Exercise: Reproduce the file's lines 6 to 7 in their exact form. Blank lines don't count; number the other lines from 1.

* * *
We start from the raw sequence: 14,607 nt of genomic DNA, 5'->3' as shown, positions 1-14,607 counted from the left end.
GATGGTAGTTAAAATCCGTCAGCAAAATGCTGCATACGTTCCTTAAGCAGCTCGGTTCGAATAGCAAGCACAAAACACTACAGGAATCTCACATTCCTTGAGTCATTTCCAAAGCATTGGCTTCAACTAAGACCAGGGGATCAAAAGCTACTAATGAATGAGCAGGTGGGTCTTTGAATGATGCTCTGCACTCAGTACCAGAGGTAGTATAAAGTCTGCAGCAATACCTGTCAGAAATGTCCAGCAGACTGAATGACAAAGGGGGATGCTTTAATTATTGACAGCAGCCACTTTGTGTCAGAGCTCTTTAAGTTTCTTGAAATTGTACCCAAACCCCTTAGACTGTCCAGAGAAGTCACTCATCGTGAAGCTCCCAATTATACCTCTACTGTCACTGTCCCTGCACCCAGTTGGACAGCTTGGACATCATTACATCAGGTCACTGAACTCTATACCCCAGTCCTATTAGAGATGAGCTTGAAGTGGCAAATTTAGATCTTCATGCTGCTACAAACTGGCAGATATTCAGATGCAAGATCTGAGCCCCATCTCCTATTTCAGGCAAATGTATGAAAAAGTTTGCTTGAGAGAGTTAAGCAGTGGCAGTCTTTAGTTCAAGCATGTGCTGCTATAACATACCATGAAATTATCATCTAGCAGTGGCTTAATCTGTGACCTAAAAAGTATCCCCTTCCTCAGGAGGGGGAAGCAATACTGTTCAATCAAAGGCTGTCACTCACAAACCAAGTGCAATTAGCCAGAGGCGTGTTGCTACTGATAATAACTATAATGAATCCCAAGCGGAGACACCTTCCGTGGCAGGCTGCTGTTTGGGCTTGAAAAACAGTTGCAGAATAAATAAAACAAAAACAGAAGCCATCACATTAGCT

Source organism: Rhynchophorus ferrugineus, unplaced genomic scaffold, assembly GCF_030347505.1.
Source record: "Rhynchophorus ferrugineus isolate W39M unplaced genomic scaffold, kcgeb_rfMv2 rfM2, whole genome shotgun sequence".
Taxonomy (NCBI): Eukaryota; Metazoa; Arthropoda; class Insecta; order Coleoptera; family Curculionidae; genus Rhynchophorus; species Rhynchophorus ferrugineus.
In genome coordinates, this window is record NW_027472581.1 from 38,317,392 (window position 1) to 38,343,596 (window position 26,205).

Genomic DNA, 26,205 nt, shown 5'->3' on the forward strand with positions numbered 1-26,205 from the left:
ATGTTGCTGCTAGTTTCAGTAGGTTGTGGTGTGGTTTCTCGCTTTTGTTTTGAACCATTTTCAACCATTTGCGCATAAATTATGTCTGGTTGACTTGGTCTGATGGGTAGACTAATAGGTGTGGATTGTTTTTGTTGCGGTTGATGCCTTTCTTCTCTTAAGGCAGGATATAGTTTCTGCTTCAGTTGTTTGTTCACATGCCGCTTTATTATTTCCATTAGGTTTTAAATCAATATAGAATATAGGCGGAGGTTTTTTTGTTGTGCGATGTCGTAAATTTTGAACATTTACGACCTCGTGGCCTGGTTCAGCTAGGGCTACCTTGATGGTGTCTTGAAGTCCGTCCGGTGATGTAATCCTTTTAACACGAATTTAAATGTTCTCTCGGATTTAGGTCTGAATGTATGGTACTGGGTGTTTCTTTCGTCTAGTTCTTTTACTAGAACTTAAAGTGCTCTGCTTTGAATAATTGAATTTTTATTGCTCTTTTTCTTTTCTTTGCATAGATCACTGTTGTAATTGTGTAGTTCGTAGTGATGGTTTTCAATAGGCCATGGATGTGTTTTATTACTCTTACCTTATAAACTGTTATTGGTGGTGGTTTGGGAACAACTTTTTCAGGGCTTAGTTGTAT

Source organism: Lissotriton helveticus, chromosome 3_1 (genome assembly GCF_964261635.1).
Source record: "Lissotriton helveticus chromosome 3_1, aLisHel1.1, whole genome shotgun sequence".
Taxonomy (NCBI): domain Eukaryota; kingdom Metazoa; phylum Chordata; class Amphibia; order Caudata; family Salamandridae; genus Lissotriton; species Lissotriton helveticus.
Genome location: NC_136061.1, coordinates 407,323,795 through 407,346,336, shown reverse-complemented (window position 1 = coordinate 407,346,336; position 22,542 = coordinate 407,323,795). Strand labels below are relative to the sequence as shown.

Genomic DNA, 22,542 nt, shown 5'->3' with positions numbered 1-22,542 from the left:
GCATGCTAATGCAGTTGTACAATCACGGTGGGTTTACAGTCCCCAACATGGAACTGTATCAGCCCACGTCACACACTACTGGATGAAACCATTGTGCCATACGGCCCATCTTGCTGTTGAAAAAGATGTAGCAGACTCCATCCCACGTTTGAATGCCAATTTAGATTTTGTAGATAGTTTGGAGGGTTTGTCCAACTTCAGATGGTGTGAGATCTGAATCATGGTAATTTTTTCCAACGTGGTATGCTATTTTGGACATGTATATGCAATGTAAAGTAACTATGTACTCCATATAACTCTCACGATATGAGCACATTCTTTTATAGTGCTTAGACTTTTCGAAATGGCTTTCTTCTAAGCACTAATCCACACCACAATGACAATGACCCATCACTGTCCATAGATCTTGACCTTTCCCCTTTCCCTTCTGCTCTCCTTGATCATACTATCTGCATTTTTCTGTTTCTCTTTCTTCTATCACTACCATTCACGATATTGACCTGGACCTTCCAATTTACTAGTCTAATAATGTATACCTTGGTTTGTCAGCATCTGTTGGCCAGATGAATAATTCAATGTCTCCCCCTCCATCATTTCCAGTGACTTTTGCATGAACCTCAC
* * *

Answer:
In genome coordinates, this window is record NW_027472581.1 from 38,317,392 (window position 1) to 38,343,596 (window position 26,205).

Genomic DNA, 26,205 nt, shown 5'->3' on the forward strand with positions numbered 1-26,205 from the left: